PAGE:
Saturday, October 17, 2009

Prison Hospice

Given that 1 out of every 32 is under "Correctional Supervision" (that's 6.7 Million people), it's not surprising that there is a large geriatric population in jail. More than 3,000 inmates die from natural causes in prison each year, so many prisons are starting to develop hospice programmes staffed with inmate volunteers.

As courts have handed down longer sentences and tightened parole, about 75 prisons have started hospice programs, half of them using inmate volunteers, according to the National Hospice and Palliative Care Organization. Susan Atkins, a follower of Charles Manson, died last month in hospice at the Central California Women’s Facility at Chowchilla after being denied compassionate release.

Joan Smith, deputy superintendent of health services at the Coxsackie prison, said the hospice program here initially met with resistance from prison guards. “They were very resentful about people in prison for horrendous crimes getting better medical care than their families,” including round-the-clock companionship in their final days, Ms. Smith said. (source)

Not surprisingly, the experience has become transformative for the volunteers in a way that the rest of their prison experience has not been.
Benny Lee, 38, has spent half his life in prison for manslaughter, and for most of that time, he said, “the only thing I regretted was getting caught.” Four months ago he began as a hospice volunteer, feeling he needed a change. “I’m trying to offer some payback,” he said. (source)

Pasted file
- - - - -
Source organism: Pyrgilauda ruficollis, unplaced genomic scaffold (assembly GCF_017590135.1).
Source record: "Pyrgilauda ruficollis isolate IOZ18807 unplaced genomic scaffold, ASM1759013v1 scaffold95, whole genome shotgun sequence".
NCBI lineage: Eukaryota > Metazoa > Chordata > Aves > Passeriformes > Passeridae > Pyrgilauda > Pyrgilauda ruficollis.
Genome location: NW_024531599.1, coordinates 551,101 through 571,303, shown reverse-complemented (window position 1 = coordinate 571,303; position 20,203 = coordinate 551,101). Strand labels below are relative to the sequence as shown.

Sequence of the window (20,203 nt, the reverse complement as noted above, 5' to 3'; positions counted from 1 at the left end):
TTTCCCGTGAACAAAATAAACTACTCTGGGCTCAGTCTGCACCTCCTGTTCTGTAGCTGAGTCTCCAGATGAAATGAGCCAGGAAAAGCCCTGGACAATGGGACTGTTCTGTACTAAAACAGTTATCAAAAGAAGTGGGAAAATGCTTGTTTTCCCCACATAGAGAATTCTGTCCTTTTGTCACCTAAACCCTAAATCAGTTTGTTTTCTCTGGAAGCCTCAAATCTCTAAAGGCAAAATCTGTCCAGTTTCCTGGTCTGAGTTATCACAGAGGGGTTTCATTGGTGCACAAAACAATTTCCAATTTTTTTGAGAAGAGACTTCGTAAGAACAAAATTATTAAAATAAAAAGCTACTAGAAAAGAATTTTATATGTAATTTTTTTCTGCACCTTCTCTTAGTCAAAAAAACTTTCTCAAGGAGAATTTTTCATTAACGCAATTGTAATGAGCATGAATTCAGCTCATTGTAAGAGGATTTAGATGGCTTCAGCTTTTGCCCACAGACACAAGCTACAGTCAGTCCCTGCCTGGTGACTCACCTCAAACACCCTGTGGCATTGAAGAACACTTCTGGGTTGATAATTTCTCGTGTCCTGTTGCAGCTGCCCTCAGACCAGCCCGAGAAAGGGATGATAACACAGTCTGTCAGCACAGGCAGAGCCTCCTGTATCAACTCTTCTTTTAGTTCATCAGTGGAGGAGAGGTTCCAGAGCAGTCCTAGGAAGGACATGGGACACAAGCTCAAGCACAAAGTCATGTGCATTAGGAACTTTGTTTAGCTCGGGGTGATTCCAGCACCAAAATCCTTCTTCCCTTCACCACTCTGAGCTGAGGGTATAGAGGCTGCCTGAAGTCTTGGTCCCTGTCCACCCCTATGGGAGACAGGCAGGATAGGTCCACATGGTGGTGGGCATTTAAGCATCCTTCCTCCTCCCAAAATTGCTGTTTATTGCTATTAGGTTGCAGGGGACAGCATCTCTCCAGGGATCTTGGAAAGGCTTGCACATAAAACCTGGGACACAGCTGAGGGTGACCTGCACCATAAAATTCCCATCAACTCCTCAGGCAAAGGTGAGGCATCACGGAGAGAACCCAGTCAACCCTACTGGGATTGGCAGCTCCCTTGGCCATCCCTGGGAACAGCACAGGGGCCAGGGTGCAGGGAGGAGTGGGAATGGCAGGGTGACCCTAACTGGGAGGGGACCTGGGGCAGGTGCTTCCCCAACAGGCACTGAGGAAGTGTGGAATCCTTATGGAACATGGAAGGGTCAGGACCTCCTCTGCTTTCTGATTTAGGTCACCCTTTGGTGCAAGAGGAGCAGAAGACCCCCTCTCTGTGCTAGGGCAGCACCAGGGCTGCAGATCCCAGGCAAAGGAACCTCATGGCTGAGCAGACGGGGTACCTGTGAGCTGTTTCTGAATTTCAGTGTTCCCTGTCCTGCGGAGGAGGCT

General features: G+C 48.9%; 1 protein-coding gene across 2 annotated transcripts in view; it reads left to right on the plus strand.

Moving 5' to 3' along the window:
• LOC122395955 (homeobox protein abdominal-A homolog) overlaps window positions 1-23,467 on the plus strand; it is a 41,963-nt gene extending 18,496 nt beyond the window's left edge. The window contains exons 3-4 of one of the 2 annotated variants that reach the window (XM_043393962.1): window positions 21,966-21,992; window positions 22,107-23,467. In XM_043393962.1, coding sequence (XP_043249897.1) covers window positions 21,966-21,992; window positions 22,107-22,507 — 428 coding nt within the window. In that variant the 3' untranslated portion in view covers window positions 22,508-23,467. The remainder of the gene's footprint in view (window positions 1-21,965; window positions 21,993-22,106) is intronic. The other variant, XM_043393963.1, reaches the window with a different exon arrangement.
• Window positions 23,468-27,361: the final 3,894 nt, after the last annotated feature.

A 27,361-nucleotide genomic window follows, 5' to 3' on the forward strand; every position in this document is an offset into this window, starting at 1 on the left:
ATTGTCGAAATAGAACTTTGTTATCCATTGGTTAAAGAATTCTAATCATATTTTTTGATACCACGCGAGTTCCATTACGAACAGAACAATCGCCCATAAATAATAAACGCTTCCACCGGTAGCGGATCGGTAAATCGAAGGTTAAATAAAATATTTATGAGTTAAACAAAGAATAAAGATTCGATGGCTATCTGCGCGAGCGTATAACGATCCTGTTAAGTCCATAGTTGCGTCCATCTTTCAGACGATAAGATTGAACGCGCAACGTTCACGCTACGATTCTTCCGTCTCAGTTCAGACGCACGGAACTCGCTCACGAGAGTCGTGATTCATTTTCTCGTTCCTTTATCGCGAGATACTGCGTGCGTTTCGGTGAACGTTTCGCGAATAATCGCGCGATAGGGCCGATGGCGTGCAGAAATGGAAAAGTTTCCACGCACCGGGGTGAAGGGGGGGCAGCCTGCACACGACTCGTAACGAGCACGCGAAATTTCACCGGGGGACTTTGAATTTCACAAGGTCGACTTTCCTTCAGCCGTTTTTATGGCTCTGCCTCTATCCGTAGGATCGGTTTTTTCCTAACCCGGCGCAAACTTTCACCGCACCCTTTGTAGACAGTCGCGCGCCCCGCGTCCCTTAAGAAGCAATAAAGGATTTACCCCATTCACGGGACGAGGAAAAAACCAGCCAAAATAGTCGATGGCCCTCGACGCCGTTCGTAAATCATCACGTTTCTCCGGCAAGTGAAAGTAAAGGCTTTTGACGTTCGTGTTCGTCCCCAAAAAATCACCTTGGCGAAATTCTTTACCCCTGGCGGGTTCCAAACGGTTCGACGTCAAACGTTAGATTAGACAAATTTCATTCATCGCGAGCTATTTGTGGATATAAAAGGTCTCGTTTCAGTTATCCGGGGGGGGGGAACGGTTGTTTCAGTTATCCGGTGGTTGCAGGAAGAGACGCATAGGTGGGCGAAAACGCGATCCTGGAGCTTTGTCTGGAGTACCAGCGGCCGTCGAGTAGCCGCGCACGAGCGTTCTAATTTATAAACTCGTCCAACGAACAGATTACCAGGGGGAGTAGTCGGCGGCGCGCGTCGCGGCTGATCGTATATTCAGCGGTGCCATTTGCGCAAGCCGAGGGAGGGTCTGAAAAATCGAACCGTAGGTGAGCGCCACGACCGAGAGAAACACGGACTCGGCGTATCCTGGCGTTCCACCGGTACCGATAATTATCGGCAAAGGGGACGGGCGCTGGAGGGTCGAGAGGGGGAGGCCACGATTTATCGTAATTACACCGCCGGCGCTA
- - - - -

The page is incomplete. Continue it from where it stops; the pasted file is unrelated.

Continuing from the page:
Recently I ran into a friend I hadn't seen in many years. Turns out, several years ago he spent 18 months in jail for DUI and Cocaine possession. He says that it was the best thing that ever happened to him--really turned his life around. He told me that when you are sent to prison you really have a choice--you can waste the time passing the hours or you can use it to improve yourself mentally, spiritually, or physically. He took advantage of the time to change himself and was glad for it. He also said that prison is like anywhere else, there are good people and bad people and you can survive if you make wise choices.

This situation of the Prison Hospice programmes reminds me of the cemetery in New York where they bury the abandoned dead. If they can't find a family to claim remains, they are eventually buried in a cemetery which is maintained my prisoners. Being on the cemetery detail is considered a privilege, as the inmates take the care of the cemetery very seriously.


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